- The Shining Path, by Orin Starn and Miguel La Serna.1 Good intro to the time period and overview of the major personalities and events.
- Shining and Other Paths, edited by Steve J. Stern. Academic articles, essential for diving deeper and understanding societal dynamics.
- Archival materials
I’m reading quite a bit on Sundays in order to feel more prepared for when seminary starts again.
- The New Testament: A Translation for Latter-day Saints, by Thomas Wayment. It’s very readable and is what it says on the tin. I wouldn’t say it’s a pleasure to read like Robert Alter’s Hebrew Bible, but it is a much better first pass for comprehension than the King James Bible. I will typically read the Come Follow Me material or prep for a seminary lesson by reading the Wayment New Testament. Then I’ll return to the KJV to be able to speak in the common LDS vernacular in a class or in family scripture reading.
- The New Testament in its World, by N.T. Wright and Michael F. Bird, and An Introduction to the New Testament, by Raymond E. Brown. Both of these are really reference books and longer than the New Testament itself. Good for looking up specific things and learning more, especially around historical and cultural context. The former from a Protestant context and the latter from a Catholic.
- Understanding Paul, by Richard Lloyd Anderson. I’ve just started this one, not sure how I’ll like it. It seems much more about explicating Latter-day Saint doctrine via Paul than the stuff I’m used to seeking out, but I’m sure I’ll get something out of it. My standby for Paul is N.T. Wright’s biography.
- Ancient Christians: An Introduction for Latter-day Saints, edited by Jason R. Combs, Mark D. Ellison, Catherine Gines Taylor, Kristian S. Heal. I’m cheating, because I finished this one months ago, but it’s really good. Your mileage may vary with the more editorialized statements about the great apostasy, but the articles themselves are fantastic introductions to early Christian faith. I especially loved Kristian Heal’s chapter on early preaching, containing some absolutely beautiful passages. This book led me to read the Apostolic Fathers, translated by Rick Brannan, which I loved.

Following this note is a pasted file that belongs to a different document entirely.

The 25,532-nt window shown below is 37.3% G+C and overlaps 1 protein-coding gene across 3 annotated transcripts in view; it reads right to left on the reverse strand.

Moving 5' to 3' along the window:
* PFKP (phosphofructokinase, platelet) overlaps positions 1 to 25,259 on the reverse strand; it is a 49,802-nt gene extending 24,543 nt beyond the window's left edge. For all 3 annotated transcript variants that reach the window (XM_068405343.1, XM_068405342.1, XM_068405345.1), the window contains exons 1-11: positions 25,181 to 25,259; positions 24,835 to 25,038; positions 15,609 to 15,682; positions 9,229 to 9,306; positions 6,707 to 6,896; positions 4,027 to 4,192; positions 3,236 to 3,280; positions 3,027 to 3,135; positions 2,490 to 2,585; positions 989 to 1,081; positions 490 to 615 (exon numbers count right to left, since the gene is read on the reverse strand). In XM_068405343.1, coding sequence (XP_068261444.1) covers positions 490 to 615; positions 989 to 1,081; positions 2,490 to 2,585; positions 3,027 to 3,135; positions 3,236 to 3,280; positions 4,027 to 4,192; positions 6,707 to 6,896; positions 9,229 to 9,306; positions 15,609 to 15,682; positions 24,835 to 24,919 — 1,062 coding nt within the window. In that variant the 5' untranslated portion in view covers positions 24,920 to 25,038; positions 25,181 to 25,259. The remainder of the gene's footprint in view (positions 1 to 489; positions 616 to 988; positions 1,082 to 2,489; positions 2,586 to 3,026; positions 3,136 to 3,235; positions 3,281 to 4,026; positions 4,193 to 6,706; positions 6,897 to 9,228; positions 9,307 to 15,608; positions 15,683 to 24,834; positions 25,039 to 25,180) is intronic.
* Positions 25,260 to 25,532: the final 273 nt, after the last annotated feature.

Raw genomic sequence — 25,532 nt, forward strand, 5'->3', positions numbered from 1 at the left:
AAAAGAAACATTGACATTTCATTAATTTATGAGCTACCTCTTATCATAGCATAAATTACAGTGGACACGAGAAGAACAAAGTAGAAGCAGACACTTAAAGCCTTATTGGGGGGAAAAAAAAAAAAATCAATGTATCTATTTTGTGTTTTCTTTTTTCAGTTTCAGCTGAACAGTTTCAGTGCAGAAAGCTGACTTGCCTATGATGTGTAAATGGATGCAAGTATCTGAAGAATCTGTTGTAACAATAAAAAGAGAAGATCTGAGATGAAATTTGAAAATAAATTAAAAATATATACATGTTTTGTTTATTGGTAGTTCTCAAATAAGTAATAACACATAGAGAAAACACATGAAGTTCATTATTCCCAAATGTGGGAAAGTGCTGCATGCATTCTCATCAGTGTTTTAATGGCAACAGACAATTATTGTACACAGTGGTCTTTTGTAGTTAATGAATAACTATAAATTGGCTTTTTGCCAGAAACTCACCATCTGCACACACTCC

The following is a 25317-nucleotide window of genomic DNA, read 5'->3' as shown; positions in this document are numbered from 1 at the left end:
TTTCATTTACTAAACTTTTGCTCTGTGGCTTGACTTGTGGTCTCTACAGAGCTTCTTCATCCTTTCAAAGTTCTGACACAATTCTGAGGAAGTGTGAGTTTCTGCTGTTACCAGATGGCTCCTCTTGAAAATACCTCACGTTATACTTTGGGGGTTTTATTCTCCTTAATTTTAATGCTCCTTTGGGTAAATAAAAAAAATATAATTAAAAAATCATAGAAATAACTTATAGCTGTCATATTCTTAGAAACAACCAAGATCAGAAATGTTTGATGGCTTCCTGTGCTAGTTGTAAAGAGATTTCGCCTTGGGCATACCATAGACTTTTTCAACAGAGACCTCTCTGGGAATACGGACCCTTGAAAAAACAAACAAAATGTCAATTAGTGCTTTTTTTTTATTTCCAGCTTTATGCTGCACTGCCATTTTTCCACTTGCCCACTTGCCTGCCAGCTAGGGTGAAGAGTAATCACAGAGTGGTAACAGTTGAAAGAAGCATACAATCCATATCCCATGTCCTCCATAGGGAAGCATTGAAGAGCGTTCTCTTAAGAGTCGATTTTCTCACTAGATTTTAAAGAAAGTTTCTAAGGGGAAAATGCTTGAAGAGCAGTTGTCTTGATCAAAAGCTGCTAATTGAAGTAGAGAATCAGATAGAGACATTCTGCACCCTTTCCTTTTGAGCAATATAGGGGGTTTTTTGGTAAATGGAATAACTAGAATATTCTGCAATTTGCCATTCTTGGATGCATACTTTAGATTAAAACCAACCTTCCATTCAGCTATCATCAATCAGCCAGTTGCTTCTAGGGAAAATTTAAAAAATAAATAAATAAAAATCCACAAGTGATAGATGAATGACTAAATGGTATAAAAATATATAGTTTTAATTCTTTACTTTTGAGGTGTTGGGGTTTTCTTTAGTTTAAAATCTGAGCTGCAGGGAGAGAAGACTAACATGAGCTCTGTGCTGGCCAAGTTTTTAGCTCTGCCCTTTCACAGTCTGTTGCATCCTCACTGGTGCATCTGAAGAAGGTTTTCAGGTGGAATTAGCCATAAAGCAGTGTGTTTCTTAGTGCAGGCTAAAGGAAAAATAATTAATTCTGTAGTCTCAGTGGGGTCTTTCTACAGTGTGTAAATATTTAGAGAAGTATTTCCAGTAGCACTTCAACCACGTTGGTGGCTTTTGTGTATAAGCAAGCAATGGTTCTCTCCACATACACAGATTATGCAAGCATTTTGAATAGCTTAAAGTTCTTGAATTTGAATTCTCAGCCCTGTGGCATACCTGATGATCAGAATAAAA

- Relational Faith, by Brent J. Schmidt. This is dry, but I like it. Contrasts the faith vs works debates with the 1st century understanding of faith. Faith is more action oriented, because it’s about building a relationship of trust than a synonym for belief.
- El Libro de Mormón. I’m reading the B.o.M. in Spanish this time through. It‘s helpful to work those linguistic muscles and see things through a new lens.
- Children of Dune, by Frank Herbert. Can’t tell how I feel about this one yet. Finally read the first one in anticipation of the first Denis Villenueve movie and really dug it. Dune Messiah was different and this one is more-so.
- Ghosts, the British TV series (I found it on
HBOMax). I love everything about it. Avoid the (much) lesser American version.
- Teenage Mutant Ninja Turtles: Turtle Mayhem Soundtrack by Trent Reznor and Atticus Ross. This movie has come out of nowhere for me and I really want to see it. The trailer does not clue you in to what the soundtrack will be like, and the soundtrack leads me to believe the movie will be something special. Good working music.
- Hogwarts Legacy on Steam Deck. Not very far into it. I just learned Expelliarmus, but it’s fun!
- These write ups of the design process behind Archer, Surveyor, and Whitney from interviews with Tobias Frere-Jones are just great!
- Laws and Manners, a transcribed speech by Lord Moulton. It’s good and seems pretty timeless to me.
- Transcript of meeting between Chairman Mao and Henry Kissinger. Don’t know what to say about this, other than nobody comes out of this exchange looking great. At the same time, it’s fascinating to find an artifact like this. How much of today’s geopolitical fault lines were reinforced or built in this moment?
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